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Bell ML, McDermott A, Zeger SL, Samet JM, Dominici F. Ozone and Short-term Mortality in 95 US Urban Communities, 1987-2000. JAMA. 2004;292(19):2372–2378. doi:10.1001/jama.292.19.2372
Author Affiliations: School of Forestry and
Environmental Studies, Yale University, New Haven, Conn (Dr Bell); Departments
of Biostatistics (Drs McDermott, Zeger, and Dominici) and Epidemiology (Dr
Samet), Johns Hopkins Bloomberg School of Public Health, Baltimore, Md.
Context Ozone has been associated with various adverse health effects, including
increased rates of hospital admissions and exacerbation of respiratory illnesses.
Although numerous time-series studies have estimated associations between
day-to-day variation in ozone levels and mortality counts, results have been
Objective To investigate whether short-term (daily and weekly) exposure to ambient
ozone is associated with mortality in the United States.
Design and Setting Using analytical methods and databases developed for the National Morbidity,
Mortality, and Air Pollution Study, we estimated a national average relative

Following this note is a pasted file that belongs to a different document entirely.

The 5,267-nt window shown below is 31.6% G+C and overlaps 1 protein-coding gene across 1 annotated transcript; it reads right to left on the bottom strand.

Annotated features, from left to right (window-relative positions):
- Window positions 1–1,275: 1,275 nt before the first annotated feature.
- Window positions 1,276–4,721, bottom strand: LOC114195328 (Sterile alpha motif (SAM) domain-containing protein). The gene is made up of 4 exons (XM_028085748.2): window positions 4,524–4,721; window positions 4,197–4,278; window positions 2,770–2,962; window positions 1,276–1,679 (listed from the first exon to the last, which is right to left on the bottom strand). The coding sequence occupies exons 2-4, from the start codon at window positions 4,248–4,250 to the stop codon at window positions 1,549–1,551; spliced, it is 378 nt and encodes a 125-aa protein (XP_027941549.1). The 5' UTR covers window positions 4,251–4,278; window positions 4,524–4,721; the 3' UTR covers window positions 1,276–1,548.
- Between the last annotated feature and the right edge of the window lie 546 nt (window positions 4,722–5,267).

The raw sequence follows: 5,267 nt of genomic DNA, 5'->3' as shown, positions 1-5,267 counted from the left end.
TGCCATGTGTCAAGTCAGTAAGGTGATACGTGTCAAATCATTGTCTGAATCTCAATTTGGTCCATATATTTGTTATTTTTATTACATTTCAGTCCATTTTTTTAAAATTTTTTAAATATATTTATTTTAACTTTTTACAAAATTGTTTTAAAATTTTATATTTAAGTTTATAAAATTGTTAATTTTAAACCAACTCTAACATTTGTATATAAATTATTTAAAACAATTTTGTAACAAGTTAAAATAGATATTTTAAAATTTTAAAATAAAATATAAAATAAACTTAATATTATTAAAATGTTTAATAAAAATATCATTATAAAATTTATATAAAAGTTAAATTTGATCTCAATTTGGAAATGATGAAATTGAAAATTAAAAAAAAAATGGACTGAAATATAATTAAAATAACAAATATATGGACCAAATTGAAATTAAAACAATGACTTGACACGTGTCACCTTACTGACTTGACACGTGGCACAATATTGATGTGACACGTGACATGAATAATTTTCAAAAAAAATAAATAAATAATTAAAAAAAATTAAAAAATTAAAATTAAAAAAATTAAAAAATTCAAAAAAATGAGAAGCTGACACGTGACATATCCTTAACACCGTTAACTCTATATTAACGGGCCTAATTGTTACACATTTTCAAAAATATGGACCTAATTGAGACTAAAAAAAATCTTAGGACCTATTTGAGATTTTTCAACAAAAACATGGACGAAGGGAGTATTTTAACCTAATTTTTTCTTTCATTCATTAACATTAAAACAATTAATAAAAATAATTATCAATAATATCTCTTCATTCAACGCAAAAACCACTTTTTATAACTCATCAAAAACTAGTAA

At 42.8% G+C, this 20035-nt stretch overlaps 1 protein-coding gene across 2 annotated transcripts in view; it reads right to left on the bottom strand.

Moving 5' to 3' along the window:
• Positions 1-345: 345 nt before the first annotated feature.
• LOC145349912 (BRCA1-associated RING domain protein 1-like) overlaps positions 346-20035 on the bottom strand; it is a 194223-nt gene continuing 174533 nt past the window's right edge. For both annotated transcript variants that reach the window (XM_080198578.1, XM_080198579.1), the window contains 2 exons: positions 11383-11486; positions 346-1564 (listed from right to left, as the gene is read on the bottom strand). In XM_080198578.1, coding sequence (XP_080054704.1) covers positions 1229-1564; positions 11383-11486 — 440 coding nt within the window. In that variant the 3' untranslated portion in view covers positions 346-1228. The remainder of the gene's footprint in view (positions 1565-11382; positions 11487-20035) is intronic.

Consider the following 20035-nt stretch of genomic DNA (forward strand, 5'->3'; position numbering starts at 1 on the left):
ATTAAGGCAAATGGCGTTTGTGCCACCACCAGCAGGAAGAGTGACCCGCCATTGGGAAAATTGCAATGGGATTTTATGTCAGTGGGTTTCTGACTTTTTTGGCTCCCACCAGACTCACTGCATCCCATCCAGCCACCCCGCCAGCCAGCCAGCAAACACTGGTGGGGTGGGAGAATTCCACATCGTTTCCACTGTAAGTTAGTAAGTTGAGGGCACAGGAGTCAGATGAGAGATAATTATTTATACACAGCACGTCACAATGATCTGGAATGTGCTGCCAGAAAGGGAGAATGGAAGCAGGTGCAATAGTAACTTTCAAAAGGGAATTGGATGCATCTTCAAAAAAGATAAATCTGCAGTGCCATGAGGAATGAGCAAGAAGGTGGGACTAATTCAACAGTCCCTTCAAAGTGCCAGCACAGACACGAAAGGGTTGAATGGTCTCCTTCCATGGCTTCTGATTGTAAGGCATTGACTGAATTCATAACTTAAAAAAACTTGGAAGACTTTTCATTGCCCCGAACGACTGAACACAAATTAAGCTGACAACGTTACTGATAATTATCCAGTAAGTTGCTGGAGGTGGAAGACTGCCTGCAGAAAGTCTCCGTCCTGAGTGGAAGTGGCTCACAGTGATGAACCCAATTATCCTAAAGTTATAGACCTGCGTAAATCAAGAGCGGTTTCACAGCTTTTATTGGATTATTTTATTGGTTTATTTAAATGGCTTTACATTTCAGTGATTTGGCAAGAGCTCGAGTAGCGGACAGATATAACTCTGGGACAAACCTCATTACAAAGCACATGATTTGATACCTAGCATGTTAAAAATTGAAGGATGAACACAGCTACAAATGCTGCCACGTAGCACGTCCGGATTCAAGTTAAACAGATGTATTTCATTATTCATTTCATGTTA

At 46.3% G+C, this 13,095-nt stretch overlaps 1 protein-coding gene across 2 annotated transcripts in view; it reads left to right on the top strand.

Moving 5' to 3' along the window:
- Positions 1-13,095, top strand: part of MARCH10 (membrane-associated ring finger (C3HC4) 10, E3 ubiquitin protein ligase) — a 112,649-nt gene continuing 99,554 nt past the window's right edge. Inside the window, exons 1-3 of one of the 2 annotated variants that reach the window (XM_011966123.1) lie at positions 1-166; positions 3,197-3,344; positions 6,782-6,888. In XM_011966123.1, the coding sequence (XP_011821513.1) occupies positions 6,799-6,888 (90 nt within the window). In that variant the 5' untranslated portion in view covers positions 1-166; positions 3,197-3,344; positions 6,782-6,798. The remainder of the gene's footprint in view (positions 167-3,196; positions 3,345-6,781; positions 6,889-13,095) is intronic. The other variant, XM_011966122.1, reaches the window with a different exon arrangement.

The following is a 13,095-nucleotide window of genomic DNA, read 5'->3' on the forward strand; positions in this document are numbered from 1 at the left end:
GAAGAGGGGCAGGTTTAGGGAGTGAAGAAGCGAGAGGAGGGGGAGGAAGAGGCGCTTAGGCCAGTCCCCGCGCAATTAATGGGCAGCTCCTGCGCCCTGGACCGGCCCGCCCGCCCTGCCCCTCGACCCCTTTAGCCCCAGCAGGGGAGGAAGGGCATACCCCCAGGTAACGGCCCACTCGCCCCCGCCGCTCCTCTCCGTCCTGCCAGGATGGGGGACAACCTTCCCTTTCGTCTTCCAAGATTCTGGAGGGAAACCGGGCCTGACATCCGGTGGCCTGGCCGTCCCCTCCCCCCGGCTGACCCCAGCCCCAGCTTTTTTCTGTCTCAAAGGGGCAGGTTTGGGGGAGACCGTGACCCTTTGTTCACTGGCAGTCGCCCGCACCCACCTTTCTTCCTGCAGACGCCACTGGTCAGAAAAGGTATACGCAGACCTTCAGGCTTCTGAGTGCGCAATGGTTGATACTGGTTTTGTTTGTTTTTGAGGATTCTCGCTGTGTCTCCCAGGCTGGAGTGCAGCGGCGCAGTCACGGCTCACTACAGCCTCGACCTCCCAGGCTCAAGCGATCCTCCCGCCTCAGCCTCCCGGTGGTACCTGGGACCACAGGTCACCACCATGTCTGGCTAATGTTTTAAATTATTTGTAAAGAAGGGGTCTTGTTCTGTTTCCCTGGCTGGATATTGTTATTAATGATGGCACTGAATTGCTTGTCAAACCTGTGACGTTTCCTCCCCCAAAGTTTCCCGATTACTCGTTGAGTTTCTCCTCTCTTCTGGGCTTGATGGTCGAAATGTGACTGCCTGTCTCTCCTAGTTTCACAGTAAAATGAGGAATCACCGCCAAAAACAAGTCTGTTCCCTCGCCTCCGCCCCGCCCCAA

rate of mortality associated with short-term exposure to ambient ozone for
95 large US urban communities from 1987-2000. We used distributed-lag models
for estimating community-specific relative rates of mortality adjusted for
time-varying confounders (particulate matter, weather, seasonality, and long-term
trends) and hierarchical models for combining relative rates across communities
to estimate a national average relative rate, taking into account spatial
Main Outcome Measure Daily counts of total non–injury-related mortality and cardiovascular
and respiratory mortality in 95 large US communities during a 14-year period.
Results A 10-ppb increase in the previous week’s ozone was associated
with a 0.52% increase in daily mortality (95% posterior interval [PI], 0.27%-0.77%)
and a 0.64% increase in cardiovascular and respiratory mortality (95% PI,
0.31%-0.98%). Effect estimates for aggregate ozone during the previous week
were larger than for models considering only a single day’s exposure.
Results were robust to adjustment for particulate matter, weather, seasonality,
and long-term trends.
Conclusions These results indicate a statistically significant association between
short-term changes in ozone and mortality on average for 95 large US urban
communities, which include about 40% of the total US population. The findings
indicate that this widespread pollutant adversely affects public health.
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